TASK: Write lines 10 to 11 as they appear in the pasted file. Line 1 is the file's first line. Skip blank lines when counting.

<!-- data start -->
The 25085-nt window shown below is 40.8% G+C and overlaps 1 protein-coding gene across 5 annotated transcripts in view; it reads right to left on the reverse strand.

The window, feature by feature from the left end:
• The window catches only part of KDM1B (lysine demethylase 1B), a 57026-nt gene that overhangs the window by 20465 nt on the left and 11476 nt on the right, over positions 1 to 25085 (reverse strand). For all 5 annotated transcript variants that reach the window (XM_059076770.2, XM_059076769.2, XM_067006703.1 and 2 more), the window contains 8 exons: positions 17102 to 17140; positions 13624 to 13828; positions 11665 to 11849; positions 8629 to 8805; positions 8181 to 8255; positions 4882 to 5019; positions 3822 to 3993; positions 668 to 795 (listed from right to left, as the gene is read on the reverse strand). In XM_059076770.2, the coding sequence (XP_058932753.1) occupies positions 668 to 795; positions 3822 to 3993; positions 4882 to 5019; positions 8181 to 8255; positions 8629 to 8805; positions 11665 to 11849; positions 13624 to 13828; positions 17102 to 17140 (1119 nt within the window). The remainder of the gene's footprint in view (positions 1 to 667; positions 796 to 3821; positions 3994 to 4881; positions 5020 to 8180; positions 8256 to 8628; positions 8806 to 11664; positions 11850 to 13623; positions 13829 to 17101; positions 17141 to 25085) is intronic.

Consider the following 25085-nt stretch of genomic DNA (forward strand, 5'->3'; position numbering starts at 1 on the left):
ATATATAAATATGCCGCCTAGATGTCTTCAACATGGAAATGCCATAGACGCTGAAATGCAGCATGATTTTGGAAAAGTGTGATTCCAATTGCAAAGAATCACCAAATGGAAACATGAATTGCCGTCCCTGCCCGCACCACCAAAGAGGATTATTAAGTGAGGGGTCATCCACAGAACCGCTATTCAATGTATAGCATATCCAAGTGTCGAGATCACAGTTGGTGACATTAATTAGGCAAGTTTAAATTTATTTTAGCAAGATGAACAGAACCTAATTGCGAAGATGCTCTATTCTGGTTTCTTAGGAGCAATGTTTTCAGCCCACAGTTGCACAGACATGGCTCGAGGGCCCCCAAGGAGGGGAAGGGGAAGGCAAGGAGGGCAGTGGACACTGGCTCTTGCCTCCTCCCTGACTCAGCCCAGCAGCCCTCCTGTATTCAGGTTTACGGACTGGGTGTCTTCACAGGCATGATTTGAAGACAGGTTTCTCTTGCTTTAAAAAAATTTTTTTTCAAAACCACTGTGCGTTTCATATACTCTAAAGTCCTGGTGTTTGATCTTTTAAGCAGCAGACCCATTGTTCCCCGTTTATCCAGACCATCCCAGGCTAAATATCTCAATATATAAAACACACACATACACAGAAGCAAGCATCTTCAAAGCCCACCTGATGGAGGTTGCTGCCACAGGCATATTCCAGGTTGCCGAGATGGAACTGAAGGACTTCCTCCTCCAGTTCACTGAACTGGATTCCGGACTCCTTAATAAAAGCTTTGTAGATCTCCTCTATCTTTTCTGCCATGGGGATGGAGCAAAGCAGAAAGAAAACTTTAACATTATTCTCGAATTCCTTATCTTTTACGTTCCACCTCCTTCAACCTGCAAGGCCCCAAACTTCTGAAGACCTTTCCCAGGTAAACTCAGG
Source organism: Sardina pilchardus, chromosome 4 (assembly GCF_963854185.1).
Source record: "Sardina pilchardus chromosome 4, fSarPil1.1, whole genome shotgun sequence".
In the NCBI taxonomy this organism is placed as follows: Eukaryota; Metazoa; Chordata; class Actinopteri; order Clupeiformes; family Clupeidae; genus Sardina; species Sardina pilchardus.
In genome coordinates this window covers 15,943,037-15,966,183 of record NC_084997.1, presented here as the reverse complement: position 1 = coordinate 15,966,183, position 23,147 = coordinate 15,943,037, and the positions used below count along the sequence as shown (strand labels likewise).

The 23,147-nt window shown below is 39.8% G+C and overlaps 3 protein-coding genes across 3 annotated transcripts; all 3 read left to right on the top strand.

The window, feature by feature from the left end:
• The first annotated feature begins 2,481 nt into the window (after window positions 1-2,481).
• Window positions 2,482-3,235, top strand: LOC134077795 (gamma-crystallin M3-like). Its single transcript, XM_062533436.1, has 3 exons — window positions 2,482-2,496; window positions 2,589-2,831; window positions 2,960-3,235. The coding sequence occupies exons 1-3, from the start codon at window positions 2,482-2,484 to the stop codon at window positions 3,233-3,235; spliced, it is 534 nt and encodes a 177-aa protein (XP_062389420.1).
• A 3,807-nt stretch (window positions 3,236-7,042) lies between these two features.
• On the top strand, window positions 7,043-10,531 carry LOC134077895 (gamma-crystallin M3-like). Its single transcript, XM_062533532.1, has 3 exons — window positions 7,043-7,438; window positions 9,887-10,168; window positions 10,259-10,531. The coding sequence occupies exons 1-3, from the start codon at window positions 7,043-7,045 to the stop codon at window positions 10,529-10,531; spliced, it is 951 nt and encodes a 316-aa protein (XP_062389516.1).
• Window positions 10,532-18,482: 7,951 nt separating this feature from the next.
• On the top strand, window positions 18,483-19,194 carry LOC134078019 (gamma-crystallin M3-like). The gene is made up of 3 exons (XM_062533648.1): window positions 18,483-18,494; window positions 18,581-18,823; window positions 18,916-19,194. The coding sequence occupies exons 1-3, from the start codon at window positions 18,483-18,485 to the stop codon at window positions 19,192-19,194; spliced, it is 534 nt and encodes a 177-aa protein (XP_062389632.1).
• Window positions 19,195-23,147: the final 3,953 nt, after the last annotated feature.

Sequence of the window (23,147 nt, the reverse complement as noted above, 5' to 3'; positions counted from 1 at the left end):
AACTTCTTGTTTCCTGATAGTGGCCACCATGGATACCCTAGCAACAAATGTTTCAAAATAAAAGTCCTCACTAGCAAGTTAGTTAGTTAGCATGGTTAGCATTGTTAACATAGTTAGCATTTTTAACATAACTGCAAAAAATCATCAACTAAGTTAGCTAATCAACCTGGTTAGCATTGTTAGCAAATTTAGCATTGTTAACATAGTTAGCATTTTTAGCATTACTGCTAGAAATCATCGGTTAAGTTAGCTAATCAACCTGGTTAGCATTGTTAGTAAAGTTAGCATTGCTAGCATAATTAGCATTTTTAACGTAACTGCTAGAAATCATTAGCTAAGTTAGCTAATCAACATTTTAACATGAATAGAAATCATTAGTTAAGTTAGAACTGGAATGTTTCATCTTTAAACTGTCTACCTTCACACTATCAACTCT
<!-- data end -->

The 23,147-nt window shown below is 39.8% G+C and overlaps 3 protein-coding genes across 3 annotated transcripts; all 3 read left to right on the top strand.

The window, feature by feature from the left end: